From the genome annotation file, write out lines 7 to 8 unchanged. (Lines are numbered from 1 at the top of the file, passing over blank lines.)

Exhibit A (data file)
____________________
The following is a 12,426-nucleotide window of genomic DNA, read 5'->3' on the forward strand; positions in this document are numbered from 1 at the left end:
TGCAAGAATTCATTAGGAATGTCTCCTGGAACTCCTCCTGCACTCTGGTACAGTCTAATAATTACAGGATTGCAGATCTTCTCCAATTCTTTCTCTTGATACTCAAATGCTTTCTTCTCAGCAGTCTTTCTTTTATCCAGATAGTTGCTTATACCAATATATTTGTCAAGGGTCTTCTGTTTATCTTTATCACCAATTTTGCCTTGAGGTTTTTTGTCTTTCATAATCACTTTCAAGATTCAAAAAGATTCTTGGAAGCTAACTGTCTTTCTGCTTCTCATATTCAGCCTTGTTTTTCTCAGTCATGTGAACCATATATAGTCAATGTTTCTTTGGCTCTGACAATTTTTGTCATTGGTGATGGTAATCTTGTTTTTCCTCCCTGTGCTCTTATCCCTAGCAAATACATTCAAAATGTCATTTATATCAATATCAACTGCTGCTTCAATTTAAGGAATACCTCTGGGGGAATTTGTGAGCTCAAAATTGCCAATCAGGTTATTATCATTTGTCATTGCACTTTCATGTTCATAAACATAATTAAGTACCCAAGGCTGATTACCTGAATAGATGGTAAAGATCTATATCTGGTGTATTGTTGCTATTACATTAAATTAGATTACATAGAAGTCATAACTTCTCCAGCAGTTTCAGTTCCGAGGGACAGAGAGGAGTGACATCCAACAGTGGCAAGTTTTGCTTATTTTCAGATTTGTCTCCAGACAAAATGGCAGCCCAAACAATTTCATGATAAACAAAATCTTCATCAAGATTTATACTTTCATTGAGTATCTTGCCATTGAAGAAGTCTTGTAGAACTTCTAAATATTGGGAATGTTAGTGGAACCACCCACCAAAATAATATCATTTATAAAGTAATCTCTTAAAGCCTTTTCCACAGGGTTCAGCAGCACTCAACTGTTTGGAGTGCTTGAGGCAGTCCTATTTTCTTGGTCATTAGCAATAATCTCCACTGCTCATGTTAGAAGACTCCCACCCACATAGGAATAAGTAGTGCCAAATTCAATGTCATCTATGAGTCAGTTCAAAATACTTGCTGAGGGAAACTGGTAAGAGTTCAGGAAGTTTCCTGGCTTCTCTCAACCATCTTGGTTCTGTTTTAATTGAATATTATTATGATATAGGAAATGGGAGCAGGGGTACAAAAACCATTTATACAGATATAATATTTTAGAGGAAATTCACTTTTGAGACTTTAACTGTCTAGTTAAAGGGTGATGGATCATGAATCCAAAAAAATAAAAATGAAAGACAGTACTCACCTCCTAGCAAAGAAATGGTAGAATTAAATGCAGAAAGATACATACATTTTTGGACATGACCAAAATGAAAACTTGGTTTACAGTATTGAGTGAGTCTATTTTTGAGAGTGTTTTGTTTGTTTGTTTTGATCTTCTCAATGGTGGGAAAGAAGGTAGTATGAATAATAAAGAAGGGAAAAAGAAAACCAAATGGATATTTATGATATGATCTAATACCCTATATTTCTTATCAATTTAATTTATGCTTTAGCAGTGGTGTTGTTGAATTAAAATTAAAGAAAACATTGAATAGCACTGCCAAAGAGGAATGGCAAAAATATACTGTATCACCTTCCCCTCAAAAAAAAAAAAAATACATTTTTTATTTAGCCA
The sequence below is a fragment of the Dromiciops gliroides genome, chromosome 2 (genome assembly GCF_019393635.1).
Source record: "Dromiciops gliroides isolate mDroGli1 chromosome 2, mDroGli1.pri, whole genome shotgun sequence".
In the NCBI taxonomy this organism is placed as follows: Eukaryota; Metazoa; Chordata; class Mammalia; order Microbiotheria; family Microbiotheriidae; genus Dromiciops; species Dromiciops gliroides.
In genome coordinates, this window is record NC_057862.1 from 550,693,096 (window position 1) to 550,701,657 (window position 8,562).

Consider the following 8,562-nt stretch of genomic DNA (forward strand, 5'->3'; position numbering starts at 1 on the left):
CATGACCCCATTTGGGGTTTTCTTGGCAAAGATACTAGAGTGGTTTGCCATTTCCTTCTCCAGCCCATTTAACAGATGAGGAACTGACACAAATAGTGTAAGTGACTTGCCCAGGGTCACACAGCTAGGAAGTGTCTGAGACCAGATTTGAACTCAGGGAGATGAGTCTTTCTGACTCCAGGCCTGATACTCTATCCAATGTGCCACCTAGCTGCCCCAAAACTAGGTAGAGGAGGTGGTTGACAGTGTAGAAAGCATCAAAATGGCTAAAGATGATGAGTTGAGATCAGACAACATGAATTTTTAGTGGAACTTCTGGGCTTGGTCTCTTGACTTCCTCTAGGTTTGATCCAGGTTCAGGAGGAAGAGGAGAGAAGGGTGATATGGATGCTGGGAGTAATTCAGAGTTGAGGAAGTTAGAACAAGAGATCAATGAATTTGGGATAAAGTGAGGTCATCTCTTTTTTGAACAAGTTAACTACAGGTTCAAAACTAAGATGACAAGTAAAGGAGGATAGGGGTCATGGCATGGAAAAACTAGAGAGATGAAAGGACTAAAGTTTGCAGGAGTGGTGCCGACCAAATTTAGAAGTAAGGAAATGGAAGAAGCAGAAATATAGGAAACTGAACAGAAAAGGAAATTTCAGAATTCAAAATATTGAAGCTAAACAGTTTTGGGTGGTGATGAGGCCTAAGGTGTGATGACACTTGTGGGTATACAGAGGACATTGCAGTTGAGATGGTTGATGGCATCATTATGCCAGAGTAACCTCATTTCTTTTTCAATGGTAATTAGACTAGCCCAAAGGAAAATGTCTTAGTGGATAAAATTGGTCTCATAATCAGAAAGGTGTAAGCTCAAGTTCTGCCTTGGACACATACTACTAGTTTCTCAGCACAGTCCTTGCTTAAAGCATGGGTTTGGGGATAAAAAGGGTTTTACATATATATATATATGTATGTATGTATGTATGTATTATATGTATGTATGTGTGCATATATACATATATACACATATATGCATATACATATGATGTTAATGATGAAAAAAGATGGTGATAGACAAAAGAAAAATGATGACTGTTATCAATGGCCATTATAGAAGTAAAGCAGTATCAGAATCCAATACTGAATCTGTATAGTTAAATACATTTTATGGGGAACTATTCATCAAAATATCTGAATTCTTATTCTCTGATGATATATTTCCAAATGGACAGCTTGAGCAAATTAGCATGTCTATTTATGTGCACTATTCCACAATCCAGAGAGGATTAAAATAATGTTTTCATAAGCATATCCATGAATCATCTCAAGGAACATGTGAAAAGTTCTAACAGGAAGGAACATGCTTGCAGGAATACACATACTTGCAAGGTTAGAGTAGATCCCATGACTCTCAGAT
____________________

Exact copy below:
Consider the following 8,562-nt stretch of genomic DNA (forward strand, 5'->3'; position numbering starts at 1 on the left):
CATGACCCCATTTGGGGTTTTCTTGGCAAAGATACTAGAGTGGTTTGCCATTTCCTTCTCCAGCCCATTTAACAGATGAGGAACTGACACAAATAGTGTAAGTGACTTGCCCAGGGTCACACAGCTAGGAAGTGTCTGAGACCAGATTTGAACTCAGGGAGATGAGTCTTTCTGACTCCAGGCCTGATACTCTATCCAATGTGCCACCTAGCTGCCCCAAAACTAGGTAGAGGAGGTGGTTGACAGTGTAGAAAGCATCAAAATGGCTAAAGATGATGAGTTGAGATCAGACAACATGAATTTTTAGTGGAACTTCTGGGCTTGGTCTCTTGACTTCCTCTAGGTTTGATCCAGGTTCAGGAGGAAGAGGAGAGAAGGGTGATATGGATGCTGGGAGTAATTCAGAGTTGAGGAAGTTAGAACAAGAGATCAATGAATTTGGGATAAAGTGAGGTCATCTCTTTTTTGAACAAGTTAACTACAGGTTCAAAACTAAGATGACAAGTAAAGGAGGATAGGGGTCATGGCATGGAAAAACTAGAGAGATGAAAGGACTAAAGTTTGCAGGAGTGGTGCCGACCAAATTTAGAAGTAAGGAAATGGAAGAAGCAGAAATATAGGAAACTGAACAGAAAAGGAAATTTCAGAATTCAAAATATTGAAGCTAAACAGTTTTGGGTGGTGATGAGGCCTAAGGTGTGATGACACTTGTGGGTATACAGAGGACATTGCAGTTGAGATGGTTGATGGCATCATTATGCCAGAGTAACCTCATTTCTTTTTCAATGGTAATTAGACTAGCCCAAAGGAAAATGTCTTAGTGGATAAAATTGGTCTCATAATCAGAAAGGTGTAAGCTCAAGTTCTGCCTTGGACACATACTACTAGTTTCTCAGCACAGTCCTTGCTTAAAGCATGGGTTTGGGGATAAAAAGGGTTTTACATATATATATATATGTATGTATGTATGTATGTATTATATGTATGTATGTGTGCATATATACATATATACACATATATGCATATACATATGATGTTAATGATGAAAAAAGATGGTGATAGACAAAAGAAAAATGATGACTGTTATCAATGGCCATTATAGAAGTAAAGCAGTATCAGAATCCAATACTGAATCTGTATAGTTAAATACATTTTATGGGGAACTATTCATCAAAATATCTGAATTCTTATTCTCTGATGATATATTTCCAAATGGACAGCTTGAGCAAATTAGCATGTCTATTTATGTGCACTATTCCACAATCCAGAGAGGATTAAAATAATGTTTTCATAAGCATATCCATGAATCATCTCAAGGAACATGTGAAAAGTTCTAACAGGAAGGAACATGCTTGCAGGAATACACATACTTGCAAGGTTAGAGTAGATCCCATGACTCTCAGAT